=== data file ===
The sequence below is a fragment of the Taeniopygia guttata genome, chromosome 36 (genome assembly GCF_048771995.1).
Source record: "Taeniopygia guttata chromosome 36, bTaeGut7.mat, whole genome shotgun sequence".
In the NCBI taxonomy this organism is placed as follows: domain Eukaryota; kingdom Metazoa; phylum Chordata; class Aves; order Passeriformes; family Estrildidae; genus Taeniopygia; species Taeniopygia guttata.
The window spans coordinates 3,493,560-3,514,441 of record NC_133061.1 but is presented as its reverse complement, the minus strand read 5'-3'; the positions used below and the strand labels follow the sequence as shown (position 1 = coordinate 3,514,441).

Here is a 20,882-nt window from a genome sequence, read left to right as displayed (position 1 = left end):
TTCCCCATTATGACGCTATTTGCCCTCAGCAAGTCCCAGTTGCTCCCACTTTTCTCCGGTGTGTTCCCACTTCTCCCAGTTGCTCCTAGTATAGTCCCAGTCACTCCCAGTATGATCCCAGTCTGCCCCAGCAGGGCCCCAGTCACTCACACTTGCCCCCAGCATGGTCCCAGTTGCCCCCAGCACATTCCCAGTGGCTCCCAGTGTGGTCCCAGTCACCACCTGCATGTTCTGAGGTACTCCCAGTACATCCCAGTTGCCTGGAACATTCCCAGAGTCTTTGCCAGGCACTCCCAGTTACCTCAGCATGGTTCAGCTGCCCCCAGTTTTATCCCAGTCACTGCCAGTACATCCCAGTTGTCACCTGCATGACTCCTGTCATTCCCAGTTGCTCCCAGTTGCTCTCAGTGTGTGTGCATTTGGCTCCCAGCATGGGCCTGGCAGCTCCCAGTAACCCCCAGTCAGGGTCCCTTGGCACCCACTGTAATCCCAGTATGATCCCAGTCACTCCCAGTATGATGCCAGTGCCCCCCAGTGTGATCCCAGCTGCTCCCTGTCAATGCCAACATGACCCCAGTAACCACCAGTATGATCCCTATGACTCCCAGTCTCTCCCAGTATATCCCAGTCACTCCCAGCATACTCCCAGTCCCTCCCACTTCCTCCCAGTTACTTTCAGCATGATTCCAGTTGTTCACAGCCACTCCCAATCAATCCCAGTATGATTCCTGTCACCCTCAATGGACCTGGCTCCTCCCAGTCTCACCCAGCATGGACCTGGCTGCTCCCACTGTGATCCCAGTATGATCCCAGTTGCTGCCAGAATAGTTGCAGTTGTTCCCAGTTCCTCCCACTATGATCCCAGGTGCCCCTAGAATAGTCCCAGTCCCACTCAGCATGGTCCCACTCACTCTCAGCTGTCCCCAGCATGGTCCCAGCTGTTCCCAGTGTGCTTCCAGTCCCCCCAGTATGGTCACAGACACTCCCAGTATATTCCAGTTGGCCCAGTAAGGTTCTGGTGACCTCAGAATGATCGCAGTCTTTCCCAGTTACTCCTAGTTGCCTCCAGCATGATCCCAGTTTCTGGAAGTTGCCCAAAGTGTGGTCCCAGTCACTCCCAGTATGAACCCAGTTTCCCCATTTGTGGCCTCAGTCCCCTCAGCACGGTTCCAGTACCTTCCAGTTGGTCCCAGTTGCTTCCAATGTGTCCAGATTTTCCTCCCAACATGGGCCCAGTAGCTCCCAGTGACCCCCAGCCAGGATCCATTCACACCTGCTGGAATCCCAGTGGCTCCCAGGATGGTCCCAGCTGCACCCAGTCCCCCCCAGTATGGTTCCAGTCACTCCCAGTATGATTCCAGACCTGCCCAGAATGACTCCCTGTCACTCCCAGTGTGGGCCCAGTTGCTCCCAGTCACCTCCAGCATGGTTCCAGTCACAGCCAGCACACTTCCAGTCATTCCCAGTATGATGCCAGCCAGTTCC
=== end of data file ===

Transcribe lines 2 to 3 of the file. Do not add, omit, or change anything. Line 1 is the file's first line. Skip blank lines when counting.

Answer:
Source record: "Taeniopygia guttata chromosome 36, bTaeGut7.mat, whole genome shotgun sequence".
In the NCBI taxonomy this organism is placed as follows: domain Eukaryota; kingdom Metazoa; phylum Chordata; class Aves; order Passeriformes; family Estrildidae; genus Taeniopygia; species Taeniopygia guttata.